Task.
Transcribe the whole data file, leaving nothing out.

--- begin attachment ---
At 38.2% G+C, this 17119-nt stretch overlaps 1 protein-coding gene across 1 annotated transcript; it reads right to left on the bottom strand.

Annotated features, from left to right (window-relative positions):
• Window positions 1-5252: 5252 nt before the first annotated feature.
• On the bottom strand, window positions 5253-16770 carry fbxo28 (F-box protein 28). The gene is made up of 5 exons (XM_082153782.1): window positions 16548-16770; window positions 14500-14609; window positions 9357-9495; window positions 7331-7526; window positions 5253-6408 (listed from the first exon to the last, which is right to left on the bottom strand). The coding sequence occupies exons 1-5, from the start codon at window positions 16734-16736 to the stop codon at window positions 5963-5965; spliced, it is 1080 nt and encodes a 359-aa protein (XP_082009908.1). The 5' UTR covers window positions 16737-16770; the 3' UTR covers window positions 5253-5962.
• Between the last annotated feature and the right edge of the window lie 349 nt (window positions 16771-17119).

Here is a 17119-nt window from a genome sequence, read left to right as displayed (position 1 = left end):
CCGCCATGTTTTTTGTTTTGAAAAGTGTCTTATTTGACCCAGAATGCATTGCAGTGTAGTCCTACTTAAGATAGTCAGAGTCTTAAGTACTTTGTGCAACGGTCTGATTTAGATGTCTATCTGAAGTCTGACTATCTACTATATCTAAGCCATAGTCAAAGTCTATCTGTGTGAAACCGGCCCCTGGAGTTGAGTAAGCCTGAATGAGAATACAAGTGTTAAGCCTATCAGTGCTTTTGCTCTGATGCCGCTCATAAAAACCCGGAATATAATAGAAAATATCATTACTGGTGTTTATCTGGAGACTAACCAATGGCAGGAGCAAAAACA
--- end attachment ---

At 38.2% G+C, this 17119-nt stretch overlaps 1 protein-coding gene across 1 annotated transcript; it reads right to left on the bottom strand.

Annotated features, from left to right (window-relative positions):
• Window positions 1-5252: 5252 nt before the first annotated feature.
• On the bottom strand, window positions 5253-16770 carry fbxo28 (F-box protein 28). The gene is made up of 5 exons (XM_082153782.1): window positions 16548-16770; window positions 14500-14609; window positions 9357-9495; window positions 7331-7526; window positions 5253-6408 (listed from the first exon to the last, which is right to left on the bottom strand). The coding sequence occupies exons 1-5, from the start codon at window positions 16734-16736 to the stop codon at window positions 5963-5965; spliced, it is 1080 nt and encodes a 359-aa protein (XP_082009908.1). The 5' UTR covers window positions 16737-16770; the 3' UTR covers window positions 5253-5962.
• Between the last annotated feature and the right edge of the window lie 349 nt (window positions 16771-17119).

Here is a 17119-nt window from a genome sequence, read left to right as displayed (position 1 = left end):
CCGCCATGTTTTTTGTTTTGAAAAGTGTCTTATTTGACCCAGAATGCATTGCAGTGTAGTCCTACTTAAGATAGTCAGAGTCTTAAGTACTTTGTGCAACGGTCTGATTTAGATGTCTATCTGAAGTCTGACTATCTACTATATCTAAGCCATAGTCAAAGTCTATCTGTGTGAAACCGGCCCCTGGAGTTGAGTAAGCCTGAATGAGAATACAAGTGTTAAGCCTATCAGTGCTTTTGCTCTGATGCCGCTCATAAAAACCCGGAATATAATAGAAAATATCATTACTGGTGTTTATCTGGAGACTAACCAATGGCAGGAGCAAAAACA